Wall showing the different nucleotides A, G, T and C in DNA

All in sequence

Why is determining an organism’s genome sequence important?

Most types of cell in an organism contain a complete copy of its genome. The organisation is quite complicated, but the simplest fact about any genome is that it is a collection of DNA sequences – long strings of the chemical ‘letters’ A, T, G and C (adenine, thymine, guanine and cytosine) in a particular order.

Learn to read an organism’s genome sequence, and compare it with that of other organisms, and it can tell you lots of different things.

The human genome sequence contains a wealth of information about human biology, in both health and disease. Our DNA is a window on evolution and recent human history – including the migration of people around the world.

The genome sequences of other species have many other uses. The genomes of organisms used in farming, from rice and wheat to pigs and cattle, are being sequenced to help to breed improved strains. But the vast majority of the many thousands of genomes already completed are from bacteria. Some are species that cause diseases in people, as well as in agriculturally important animals or plants.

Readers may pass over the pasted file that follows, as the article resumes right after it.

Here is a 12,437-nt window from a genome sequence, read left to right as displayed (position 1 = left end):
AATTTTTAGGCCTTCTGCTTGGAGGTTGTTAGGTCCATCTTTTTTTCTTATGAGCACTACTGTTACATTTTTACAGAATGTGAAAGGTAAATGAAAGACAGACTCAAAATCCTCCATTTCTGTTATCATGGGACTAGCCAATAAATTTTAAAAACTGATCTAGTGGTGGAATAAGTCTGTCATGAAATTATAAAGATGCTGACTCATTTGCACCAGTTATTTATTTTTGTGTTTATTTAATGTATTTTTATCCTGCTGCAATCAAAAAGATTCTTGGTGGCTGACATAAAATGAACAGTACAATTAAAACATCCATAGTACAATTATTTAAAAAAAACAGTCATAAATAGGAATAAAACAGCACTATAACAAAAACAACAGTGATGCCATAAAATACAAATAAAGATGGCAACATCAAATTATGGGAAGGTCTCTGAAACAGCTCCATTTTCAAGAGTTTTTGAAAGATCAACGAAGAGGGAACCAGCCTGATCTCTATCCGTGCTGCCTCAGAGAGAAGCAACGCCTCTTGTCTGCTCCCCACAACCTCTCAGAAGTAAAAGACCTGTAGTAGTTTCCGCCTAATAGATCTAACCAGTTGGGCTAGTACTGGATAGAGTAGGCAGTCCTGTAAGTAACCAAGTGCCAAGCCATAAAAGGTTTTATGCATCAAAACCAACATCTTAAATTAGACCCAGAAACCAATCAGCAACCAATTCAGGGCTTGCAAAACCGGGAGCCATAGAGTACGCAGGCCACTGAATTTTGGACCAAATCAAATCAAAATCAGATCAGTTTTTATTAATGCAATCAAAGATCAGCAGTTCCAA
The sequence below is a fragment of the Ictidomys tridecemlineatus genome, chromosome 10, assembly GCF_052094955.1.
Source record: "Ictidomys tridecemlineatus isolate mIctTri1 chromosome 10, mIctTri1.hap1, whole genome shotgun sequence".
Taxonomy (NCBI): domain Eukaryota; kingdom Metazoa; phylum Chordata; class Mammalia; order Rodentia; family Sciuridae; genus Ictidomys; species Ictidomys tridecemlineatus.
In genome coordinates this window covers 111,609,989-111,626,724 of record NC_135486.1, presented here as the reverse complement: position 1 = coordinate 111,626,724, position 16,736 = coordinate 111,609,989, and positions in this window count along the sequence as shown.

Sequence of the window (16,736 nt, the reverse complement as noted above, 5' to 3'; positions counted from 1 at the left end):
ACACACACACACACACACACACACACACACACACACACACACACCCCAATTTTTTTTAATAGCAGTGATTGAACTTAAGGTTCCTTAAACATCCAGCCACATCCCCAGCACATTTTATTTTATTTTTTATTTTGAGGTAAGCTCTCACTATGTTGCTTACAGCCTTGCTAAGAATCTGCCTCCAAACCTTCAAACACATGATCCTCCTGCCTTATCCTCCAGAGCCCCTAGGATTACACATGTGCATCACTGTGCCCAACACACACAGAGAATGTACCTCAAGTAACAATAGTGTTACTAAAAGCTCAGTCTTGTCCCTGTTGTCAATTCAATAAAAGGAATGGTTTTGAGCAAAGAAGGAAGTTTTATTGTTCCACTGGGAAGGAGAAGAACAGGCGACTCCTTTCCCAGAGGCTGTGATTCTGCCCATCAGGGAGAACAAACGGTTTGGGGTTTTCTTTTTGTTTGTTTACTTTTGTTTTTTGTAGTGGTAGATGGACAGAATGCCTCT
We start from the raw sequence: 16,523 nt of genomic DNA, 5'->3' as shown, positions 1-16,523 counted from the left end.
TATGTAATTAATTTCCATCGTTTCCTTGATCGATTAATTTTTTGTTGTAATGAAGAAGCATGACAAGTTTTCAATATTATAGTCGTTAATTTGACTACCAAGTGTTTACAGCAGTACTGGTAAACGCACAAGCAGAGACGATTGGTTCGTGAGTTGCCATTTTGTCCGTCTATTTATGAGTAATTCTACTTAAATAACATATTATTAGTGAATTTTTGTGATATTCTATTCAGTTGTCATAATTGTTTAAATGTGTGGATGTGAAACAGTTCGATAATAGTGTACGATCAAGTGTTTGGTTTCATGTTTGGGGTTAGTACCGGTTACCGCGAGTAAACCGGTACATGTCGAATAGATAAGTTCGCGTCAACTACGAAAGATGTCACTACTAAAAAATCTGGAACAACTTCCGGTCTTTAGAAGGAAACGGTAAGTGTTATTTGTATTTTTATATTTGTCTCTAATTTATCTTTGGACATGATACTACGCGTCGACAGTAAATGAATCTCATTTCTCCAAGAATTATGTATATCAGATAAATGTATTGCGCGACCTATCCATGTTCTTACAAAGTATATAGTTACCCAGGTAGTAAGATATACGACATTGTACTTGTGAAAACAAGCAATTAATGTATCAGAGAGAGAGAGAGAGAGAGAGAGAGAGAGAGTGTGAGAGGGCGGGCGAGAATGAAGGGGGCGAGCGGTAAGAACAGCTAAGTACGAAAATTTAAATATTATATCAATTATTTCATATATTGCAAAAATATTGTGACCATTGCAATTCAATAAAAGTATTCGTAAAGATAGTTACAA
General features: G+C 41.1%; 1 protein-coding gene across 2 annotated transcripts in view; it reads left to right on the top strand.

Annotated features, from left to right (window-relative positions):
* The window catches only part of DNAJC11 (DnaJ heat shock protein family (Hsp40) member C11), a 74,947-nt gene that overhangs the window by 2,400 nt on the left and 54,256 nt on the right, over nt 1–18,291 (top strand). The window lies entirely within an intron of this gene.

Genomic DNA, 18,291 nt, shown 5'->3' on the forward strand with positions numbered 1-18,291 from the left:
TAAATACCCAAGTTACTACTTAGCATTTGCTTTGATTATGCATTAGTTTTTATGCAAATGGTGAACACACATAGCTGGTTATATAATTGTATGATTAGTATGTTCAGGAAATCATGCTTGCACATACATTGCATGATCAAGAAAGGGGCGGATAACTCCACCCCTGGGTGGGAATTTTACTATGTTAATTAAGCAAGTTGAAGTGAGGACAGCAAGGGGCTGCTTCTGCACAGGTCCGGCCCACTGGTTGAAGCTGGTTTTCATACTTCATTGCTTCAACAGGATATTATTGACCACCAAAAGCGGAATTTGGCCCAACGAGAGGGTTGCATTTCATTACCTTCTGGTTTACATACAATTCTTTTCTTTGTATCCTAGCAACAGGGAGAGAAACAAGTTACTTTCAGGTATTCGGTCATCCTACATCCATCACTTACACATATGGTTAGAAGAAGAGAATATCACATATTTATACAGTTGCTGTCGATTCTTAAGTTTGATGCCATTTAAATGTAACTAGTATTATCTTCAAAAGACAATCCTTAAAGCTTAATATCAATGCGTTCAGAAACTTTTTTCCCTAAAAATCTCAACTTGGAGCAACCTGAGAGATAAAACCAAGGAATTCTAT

Others are important for maintaining health or have potential uses in the industrial production of biologically active chemicals and enzymes.

Genomic information is used to track harmful microbes such as those that cause infection in hospitals, as well as to aid the development of new drugs. New influenza strains have their genomes read quickly to understand how the virus spreads and to speed up vaccine production.

Knowledge of genome sequences also speeds up developments in biotechnology and is finding uses in tracking biodiversity and policing trade in protected species.

Lead image:

A wall of genetic code in the Wellcome Wing of the Science Museum, showing the A, T, G and C nucleotides

Nathan Nelson/Flickr CC BY NC ND

References

About this resource

This resource was first published in ‘Genes, Genomes and Health’ in January 2010 and reviewed and updated in December 2014.

Topics:
Genetics and genomics, Microbiology, Ecology and environment, History, Health, infection and disease, Biotechnology and engineering
Issue:
Genes, Genomes and Health
Education levels:
16–19, Continuing professional development